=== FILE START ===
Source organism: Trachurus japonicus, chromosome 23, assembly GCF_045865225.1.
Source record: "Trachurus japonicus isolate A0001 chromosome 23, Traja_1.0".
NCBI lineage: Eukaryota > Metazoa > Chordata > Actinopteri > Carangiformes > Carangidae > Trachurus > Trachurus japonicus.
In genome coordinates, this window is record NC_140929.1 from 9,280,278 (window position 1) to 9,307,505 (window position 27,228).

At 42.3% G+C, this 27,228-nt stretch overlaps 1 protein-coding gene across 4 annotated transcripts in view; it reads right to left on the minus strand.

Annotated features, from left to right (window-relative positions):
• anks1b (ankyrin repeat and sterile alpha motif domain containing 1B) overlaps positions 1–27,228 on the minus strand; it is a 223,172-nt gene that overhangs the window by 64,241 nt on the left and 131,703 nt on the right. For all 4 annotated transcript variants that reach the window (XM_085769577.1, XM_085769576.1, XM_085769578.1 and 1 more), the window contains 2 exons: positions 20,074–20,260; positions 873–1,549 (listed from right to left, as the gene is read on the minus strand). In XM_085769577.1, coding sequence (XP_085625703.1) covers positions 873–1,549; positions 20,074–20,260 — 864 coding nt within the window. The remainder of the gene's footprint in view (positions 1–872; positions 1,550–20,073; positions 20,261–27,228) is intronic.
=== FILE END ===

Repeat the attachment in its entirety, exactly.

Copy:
Source organism: Trachurus japonicus, chromosome 23, assembly GCF_045865225.1.
Source record: "Trachurus japonicus isolate A0001 chromosome 23, Traja_1.0".
NCBI lineage: Eukaryota > Metazoa > Chordata > Actinopteri > Carangiformes > Carangidae > Trachurus > Trachurus japonicus.
In genome coordinates, this window is record NC_140929.1 from 9,280,278 (window position 1) to 9,307,505 (window position 27,228).

At 42.3% G+C, this 27,228-nt stretch overlaps 1 protein-coding gene across 4 annotated transcripts in view; it reads right to left on the minus strand.

Annotated features, from left to right (window-relative positions):
• anks1b (ankyrin repeat and sterile alpha motif domain containing 1B) overlaps positions 1–27,228 on the minus strand; it is a 223,172-nt gene that overhangs the window by 64,241 nt on the left and 131,703 nt on the right. For all 4 annotated transcript variants that reach the window (XM_085769577.1, XM_085769576.1, XM_085769578.1 and 1 more), the window contains 2 exons: positions 20,074–20,260; positions 873–1,549 (listed from right to left, as the gene is read on the minus strand). In XM_085769577.1, coding sequence (XP_085625703.1) covers positions 873–1,549; positions 20,074–20,260 — 864 coding nt within the window. The remainder of the gene's footprint in view (positions 1–872; positions 1,550–20,073; positions 20,261–27,228) is intronic.